Within the spine, if you know its physical construction, you will know there are two holes on either side of the spine which are like conduit pipes for all the nerves to pass. This is the Ida and the Pingala, the left and the right channels. The Ida and Pingala represent the basic duality in the existence. It is this duality which we traditionally personify as Shiva and Shakti. Or you can simply call it masculine and feminine, or it can be the logical and the intuitive aspect of you. It is based on this that life is created. Without these two dualities, life wouldn’t exist as it does right now. In the beginning, everything is primordial, there is no duality. But once creation happens, there is duality. Bringing a balance between the Ida and Pingala will make you effective in the world, it will make you handle life aspects well. Most people live and die in Ida and Pingala; Sushumna, the central space, remains dormant. But Sushumna is the most significant aspect of human physiology. Only when energies enter into Sushumna, life really begins. Amongst these chanals or nadis, three are of the utmost importance: the Medullar Sushumna, which interpenetrates the cerebrospinal axis from the perineum to the juncture of the lamboid and sagittal suture of the cranium, and it is associated with both nostrils being open and free to the passage of air. The ‘lunar Serpentine Ida’ of the left side, of a pale color, negative polarity. It is associated with feminine attributes, the Yin element of Chinese philosophy, and an open left nostril; the solar Serpentine Pingala of the right side, red color, positive polarity. It is associated with masculine attributes, the Yang element of Chinese philosophy, and an open right nostril. Those are the main nadis and hey all start from the central channel of the chakras to the periphery, where they gradually become thinner.Fundamentally, Sushumna is attribute-less, it has no quality of its own. It is like empty space. If there is empty space, you can create anything you want. Once energies enter into Sushumna, we say you attain to Vairagya. “Raga,” means color. “Vairag,” means no color, you have become transparent. If you have become transparent, if what is behind you is red, you turn red too. If what is behind you is blue, you turn blue too. If what is behind you is yellow, you turn yellow too. You are unprejudiced. Wherever you are, you become a part of that, but nothing sticks to you. Only if you are like this, only if you are in a state of Vairag, then you will dare to explore all dimensions of life when you live here.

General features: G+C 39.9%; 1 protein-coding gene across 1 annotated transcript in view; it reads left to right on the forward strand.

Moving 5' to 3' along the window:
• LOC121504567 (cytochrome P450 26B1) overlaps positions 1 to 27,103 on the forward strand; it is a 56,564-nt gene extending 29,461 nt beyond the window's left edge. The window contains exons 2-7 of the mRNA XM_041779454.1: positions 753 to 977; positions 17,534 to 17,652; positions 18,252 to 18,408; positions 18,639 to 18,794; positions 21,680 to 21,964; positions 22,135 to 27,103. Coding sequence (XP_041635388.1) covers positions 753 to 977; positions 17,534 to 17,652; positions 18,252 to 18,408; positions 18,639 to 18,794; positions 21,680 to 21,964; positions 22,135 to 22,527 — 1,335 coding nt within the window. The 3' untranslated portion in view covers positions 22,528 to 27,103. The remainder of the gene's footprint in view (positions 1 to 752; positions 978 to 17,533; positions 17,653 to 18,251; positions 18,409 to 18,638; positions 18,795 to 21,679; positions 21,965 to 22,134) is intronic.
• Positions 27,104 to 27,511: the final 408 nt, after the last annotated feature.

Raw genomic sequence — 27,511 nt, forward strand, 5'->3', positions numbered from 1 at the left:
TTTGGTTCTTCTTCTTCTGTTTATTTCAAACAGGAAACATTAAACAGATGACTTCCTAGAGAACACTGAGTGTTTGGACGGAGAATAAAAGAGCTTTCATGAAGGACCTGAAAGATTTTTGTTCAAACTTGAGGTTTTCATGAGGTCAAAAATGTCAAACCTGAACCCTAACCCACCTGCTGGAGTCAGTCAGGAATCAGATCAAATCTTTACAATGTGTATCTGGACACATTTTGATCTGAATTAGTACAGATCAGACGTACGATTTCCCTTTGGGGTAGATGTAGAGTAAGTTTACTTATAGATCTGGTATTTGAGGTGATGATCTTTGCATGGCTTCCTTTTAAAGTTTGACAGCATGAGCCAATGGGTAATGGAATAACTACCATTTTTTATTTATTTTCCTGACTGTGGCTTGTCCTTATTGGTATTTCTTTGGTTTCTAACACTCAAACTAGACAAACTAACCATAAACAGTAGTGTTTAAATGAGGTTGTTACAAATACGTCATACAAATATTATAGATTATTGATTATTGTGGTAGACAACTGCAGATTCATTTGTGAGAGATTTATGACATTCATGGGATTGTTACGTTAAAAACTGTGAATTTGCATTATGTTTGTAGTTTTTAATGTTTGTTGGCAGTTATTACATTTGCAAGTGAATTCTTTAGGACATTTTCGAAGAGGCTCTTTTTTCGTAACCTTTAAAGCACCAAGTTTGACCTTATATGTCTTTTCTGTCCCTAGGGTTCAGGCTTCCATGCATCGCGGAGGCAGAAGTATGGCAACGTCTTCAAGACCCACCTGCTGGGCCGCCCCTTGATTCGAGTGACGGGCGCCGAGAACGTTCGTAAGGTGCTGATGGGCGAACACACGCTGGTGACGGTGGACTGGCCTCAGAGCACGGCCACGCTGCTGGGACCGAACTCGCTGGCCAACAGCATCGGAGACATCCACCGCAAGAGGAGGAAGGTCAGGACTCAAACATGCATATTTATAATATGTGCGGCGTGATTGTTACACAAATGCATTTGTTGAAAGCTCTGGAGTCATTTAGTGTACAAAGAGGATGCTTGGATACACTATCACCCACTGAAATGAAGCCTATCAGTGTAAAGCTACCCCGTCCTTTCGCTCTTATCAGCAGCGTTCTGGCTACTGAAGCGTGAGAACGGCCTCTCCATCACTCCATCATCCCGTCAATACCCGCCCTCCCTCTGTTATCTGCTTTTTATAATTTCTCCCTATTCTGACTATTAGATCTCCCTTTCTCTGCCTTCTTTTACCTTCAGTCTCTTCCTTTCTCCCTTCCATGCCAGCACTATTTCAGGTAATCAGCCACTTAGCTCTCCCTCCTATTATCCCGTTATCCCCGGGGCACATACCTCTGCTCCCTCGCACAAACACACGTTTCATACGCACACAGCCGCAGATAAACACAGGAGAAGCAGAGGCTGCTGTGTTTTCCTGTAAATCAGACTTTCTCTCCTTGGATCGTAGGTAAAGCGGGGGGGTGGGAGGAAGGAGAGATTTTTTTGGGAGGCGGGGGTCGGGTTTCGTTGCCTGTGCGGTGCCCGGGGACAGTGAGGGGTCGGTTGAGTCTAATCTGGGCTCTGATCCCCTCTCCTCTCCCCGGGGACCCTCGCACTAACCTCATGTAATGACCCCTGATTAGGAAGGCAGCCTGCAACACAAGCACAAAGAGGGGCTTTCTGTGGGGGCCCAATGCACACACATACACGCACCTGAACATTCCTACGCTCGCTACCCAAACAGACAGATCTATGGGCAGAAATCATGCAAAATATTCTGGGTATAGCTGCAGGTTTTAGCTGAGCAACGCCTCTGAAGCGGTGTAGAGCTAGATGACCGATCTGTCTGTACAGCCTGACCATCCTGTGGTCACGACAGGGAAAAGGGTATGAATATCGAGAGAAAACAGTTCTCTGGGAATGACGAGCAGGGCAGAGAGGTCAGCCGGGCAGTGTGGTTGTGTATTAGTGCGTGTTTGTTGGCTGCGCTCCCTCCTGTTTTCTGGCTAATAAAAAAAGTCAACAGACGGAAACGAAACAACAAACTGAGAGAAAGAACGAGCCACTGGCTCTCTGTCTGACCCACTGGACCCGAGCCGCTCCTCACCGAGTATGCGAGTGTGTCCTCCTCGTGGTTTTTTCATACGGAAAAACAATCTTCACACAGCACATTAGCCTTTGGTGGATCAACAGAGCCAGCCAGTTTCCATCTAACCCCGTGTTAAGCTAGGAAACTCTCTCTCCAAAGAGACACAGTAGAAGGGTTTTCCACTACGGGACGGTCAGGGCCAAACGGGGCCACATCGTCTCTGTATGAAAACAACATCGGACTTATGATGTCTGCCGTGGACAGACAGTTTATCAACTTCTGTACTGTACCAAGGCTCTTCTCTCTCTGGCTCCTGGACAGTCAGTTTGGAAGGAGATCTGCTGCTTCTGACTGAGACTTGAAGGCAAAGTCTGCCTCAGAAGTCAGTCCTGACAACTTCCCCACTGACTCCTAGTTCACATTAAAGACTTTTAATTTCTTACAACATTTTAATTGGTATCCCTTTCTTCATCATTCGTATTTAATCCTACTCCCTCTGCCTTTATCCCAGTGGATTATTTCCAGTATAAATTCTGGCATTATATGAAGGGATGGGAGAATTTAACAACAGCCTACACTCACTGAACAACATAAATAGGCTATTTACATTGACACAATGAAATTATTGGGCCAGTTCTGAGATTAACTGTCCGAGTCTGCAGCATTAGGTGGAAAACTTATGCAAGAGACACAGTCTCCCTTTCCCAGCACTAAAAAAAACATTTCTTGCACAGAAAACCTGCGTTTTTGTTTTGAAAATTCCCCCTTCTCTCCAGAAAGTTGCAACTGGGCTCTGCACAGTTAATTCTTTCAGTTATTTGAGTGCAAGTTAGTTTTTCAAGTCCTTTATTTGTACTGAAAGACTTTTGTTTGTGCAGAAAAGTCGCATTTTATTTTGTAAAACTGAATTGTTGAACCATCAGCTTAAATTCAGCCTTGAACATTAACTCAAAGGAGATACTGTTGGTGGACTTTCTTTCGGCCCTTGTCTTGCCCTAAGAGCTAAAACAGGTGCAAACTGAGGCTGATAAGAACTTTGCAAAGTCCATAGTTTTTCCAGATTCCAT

Prana is the infinite matter of which energy is born. Also interpreted as the vital, life-sustaining force of both the individual body and the universe. The word first arose in the Upanishads, where it is part of the worldly, physical realm, sustaining the body and is the mother of thought and thus also of the mind. Prana, as the fuel for all energy and motion, is said to be what distinguishes a living body from a dead one. In the Yogic tradition a period of increased Prana is known as Pranotthana, this is no doubt referring to a kundalini awakening.
Prana suffuses all living form but is not itself the Atma or individual soul. According to the Eastern worldview prana is understood to flow through a network of channels or meridians, so-called nadis. The three main channels are: the ida, the pingala, and the sushumna. The ida and pingala channels are said to correlate with left and right uninostril breathing. The control of Prana is achieved (initially) from the control of one’s breathing (Pranayama).Sushumna (alternatively known as Susumna) Nadi connects the base chakra to the crown chakra. It is very important in Yoga and Tantra in general. Alternative medicine also refers to Sushumna sometimes. In Raja Yoga or Yoga of Patanjali, when the mind is quietened through Yama, Niyama, Asana and Pranayama the important state of Pratyahara begins. A person entering this state never complains of Dispersion of Mind.According to the tantric treatise Shiva Samhita, there are fourteen principal nadis. Of these, Ida, Pingala and Sushumna are considered the most important.
Ida is the left channel. Ida is white, feminine, cold, represents the moon and is associated with the river Ganga (Ganges). Originating in Muladhara, Ida ends up in the left nostril.
Pingala is the right channel. Pingala is red, masculine, hot, represents the sun and is associated with the river Yamuna. Originating in Muladhara, Pingala ends up in the right nostril.
Sushumna is the central channel and is associated with the river Saraswati. Within the Sushumna nadi there are three more subtle channels: Vajra, Chitrini and Brahma nadi through which Kundalini moves upwards running up the body from just below Muladhara chakra to Sahasrara chakra at the crown of the head.